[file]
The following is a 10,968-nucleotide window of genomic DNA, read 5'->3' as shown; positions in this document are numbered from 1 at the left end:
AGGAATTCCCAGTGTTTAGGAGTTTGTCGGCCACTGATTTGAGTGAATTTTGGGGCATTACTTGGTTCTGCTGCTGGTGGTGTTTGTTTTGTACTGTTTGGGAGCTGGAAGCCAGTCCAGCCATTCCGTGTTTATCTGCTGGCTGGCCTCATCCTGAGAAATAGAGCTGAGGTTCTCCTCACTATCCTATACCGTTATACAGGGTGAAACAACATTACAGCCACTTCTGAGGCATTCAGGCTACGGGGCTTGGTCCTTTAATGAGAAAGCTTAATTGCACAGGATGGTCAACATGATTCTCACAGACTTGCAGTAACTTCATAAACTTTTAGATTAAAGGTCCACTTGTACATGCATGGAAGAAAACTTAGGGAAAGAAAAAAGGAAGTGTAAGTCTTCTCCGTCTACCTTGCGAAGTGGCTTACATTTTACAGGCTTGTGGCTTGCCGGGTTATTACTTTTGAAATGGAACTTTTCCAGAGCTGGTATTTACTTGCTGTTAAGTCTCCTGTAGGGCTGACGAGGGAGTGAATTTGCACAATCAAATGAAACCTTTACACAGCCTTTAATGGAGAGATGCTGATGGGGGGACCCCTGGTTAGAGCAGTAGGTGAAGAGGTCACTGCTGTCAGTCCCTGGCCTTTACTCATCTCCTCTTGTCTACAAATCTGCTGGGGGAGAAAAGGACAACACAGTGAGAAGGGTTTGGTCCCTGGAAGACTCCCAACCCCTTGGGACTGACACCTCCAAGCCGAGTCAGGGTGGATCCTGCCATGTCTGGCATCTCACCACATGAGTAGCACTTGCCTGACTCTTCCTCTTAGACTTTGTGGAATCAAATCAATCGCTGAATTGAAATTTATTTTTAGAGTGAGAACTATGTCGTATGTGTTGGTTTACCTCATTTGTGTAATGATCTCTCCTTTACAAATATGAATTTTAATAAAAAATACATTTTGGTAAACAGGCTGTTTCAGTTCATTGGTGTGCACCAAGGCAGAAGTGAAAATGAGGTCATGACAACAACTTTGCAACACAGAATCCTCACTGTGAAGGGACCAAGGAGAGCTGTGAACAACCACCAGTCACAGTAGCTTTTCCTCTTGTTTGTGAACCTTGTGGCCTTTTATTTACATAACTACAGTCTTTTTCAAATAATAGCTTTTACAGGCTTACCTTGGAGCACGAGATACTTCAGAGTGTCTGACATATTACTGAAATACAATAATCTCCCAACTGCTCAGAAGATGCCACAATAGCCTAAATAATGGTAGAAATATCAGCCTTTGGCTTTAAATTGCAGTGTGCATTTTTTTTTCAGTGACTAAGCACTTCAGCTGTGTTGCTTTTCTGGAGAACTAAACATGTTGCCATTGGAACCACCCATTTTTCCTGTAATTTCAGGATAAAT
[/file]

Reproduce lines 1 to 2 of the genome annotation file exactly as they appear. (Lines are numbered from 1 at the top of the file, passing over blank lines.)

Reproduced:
The following is a 10,968-nucleotide window of genomic DNA, read 5'->3' as shown; positions in this document are numbered from 1 at the left end:
AGGAATTCCCAGTGTTTAGGAGTTTGTCGGCCACTGATTTGAGTGAATTTTGGGGCATTACTTGGTTCTGCTGCTGGTGGTGTTTGTTTTGTACTGTTTGGGAGCTGGAAGCCAGTCCAGCCATTCCGTGTTTATCTGCTGGCTGGCCTCATCCTGAGAAATAGAGCTGAGGTTCTCCTCACTATCCTATACCGTTATACAGGGTGAAACAACATTACAGCCACTTCTGAGGCATTCAGGCTACGGGGCTTGGTCCTTTAATGAGAAAGCTTAATTGCACAGGATGGTCAACATGATTCTCACAGACTTGCAGTAACTTCATAAACTTTTAGATTAAAGGTCCACTTGTACATGCATGGAAGAAAACTTAGGGAAAGAAAAAAGGAAGTGTAAGTCTTCTCCGTCTACCTTGCGAAGTGGCTTACATTTTACAGGCTTGTGGCTTGCCGGGTTATTACTTTTGAAATGGAACTTTTCCAGAGCTGGTATTTACTTGCTGTTAAGTCTCCTGTAGGGCTGACGAGGGAGTGAATTTGCACAATCAAATGAAACCTTTACACAGCCTTTAATGGAGAGATGCTGATGGGGGGACCCCTGGTTAGAGCAGTAGGTGAAGAGGTCACTGCTGTCAGTCCCTGGCCTTTACTCATCTCCTCTTGTCTACAAATCTGCTGGGGGAGAAAAGGACAACACAGTGAGAAGGGTTTGGTCCCTGGAAGACTCCCAACCCCTTGGGACTGACACCTCCAAGCCGAGTCAGGGTGGATCCTGCCATGTCTGGCATCTCACCACATGAGTAGCACTTGCCTGACTCTTCCTCTTAGACTTTGTGGAATCAAATCAATCGCTGAATTGAAATTTATTTTTAGAGTGAGAACTATGTCGTATGTGTTGGTTTACCTCATTTGTGTAATGATCTCTCCTTTACAAATATGAATTTTAATAAAAAATACATTTTGGTAAACAGGCTGTTTCAGTTCATTGGTGTGCACCAAGGCAGAAGTGAAAATGAGGTCATGACAACAACTTTGCAACACAGAATCCTCACTGTGAAGGGACCAAGGAGAGCTGTGAACAACCACCAGTCACAGTAGCTTTTCCTCTTGTTTGTGAACCTTGTGGCCTTTTATTTACATAACTACAGTCTTTTTCAAATAATAGCTTTTACAGGCTTACCTTGGAGCACGAGATACTTCAGAGTGTCTGACATATTACTGAAATACAATAATCTCCCAACTGCTCAGAAGATGCCACAATAGCCTAAATAATGGTAGAAATATCAGCCTTTGGCTTTAAATTGCAGTGTGCATTTTTTTTTCAGTGACTAAGCACTTCAGCTGTGTTGCTTTTCTGGAGAACTAAACATGTTGCCATTGGAACCACCCATTTTTCCTGTAATTTCAGGATAAAT